Lloyd C. Elam, MD

Doctor & Educator | Class of 1997

Lloyd C. Elam was a groundbreaking psychiatrist and college administrator who founded the Department of Psychiatry and Behavioral Sciences at Meharry Medical College in Nashville, Tennessee, and who later served as president of Meharry.
Lloyd Charles Elam was born on October 27, 1928, in Little Rock, Arkansas, to Harry Elam and Ruth Davis Elam. He was baptized at age seven at Christ Temple Church of Christ (Holiness) USA in Little Rock, where he was active in and eventually became superintendent of the Sunday school at age seventeen. He attended Stephens Elementary School and then Paul Laurence Dunbar High School. He graduated at the age of fifteen in 1944. Elam attended Dunbar Junior College in Little Rock before moving to Harvey, Illinois.
While in Harvey, Elam worked for the Maremont Automobile Plant and traveled back and forth to Chicago, Illinois, to attend classes at Roosevelt University. He graduated with a Bachelor of Science degree in zoology with distinction in 1950. Elam then enlisted in the U.S. Army and after two years, he had earned his medical degree from the University of Washington School of Medicine in Seattle in 1957. During his senior year there, he married Clara Carpenter, whom he had dated throughout most of his years in medical school; they had two daughters.
Elam and his wife moved back to Chicago, where he completed his internship at the University of Illinois Hospital from 1957 to 1958. In 1961, he finished his residency in psychiatry at the University of Chicago Hospital and joined Chicago’s Billings Hospital as a staff psychiatrist and instructor of psychiatry.
Later in 1961, Elam moved to Nashville, Tennessee, and became an assistant professor, the chairman of the Psychiatry Department, and a faculty member in the Department of Internal Medicine at Meharry Medical College. He became a full professor of psychiatry and founded the Department of Psychiatry and Behavioral Sciences both in 1963, started the inpatient psychiatry program in 1964, and originated the residency program in psychiatry in 1965. Also in 1965, Elam launched one of the first hospital day-programs in the city for psychiatric patients. From 1966 to 1968, he served as the interim dean of the college.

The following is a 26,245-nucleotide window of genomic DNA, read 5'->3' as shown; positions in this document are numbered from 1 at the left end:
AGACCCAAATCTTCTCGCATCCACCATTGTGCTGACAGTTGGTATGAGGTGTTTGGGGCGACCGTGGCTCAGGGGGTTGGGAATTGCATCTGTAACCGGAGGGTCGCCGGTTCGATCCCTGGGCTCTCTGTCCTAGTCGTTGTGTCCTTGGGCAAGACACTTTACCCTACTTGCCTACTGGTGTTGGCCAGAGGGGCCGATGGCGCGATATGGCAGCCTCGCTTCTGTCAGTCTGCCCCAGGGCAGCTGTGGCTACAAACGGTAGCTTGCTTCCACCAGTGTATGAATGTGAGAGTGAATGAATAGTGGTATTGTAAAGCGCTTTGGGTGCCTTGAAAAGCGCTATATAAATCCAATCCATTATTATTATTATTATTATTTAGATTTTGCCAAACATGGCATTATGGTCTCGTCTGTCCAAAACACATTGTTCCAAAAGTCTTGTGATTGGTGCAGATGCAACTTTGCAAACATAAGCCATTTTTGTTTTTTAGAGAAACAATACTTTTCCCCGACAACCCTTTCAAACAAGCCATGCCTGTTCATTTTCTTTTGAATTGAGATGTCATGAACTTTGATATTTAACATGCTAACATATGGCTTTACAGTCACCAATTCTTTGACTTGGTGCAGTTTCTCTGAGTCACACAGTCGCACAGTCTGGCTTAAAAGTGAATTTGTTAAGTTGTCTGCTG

In 1968, Elam was nominated as president of Meharry Medical College, and he managed the school’s development in that capacity until 1981. During his presidency, an $88 million capital campaign was completed, adding much-needed buildings and property to the campus, including the Russell Towers of what was then the George W. Hubbard Hospital (now called Nashville General Hospital at Meharry Medical College), the library (now called the S. S. Kresge Learning Resource Center), the Meharry Towers (apartments for students and faculty), the Elam Mental Health Center (previously the Community Mental Health Center), the Comprehensive Health Center (for outpatient care), the Robert Wood Johnson Center (previously called the Center for International Studies), the Harold D. West Basic Science Center, the Dental School, the Dr. Henry A. Moses Building (previously called Alumni Hall), the Dorothy Brown Residence Hall (for young women), and the Matthew Walker Community Health Center. Eleven buildings were erected during Elam’s presidency. Master of Science and PhD degree programs were established, along with the School of Allied Health Sciences in conjunction with Tennessee State University.
From 1981 to 1982, Elam served as chancellor of Meharry Medical College. He then went on sabbatical for one year at Stanford University in Palo Alto, California, where he served as a fellow at the Center for Advanced Studies in the Behavioral Sciences. In 1982, Elam returned to Meharry and served as Distinguished Service Professor of Psychiatry until 1995. In 1996, he was made professor emeritus of the Department of Psychiatry and Behavioral Sciences, and he was made chairman emeritus in 1997. Elam officially retired 1995 but served as a volunteer lecturer for the Department of Psychiatry and remained active in the profession.
Dr. Elam was a member of several associations and numerous organizations as part of the greater Nashville community, such as the Omega Psi Phi Fraternity, Inc. He held honorary degrees from Harvard University, St. Lawrence University, Roosevelt University, and Meharry Medical College. He was on the board of directors for several religious, community, civic, and educational organizations, and has received numerous awards from these entities.
Elam died on October 4, 2008, and is buried at Greenwood Cemetery in Nashville.

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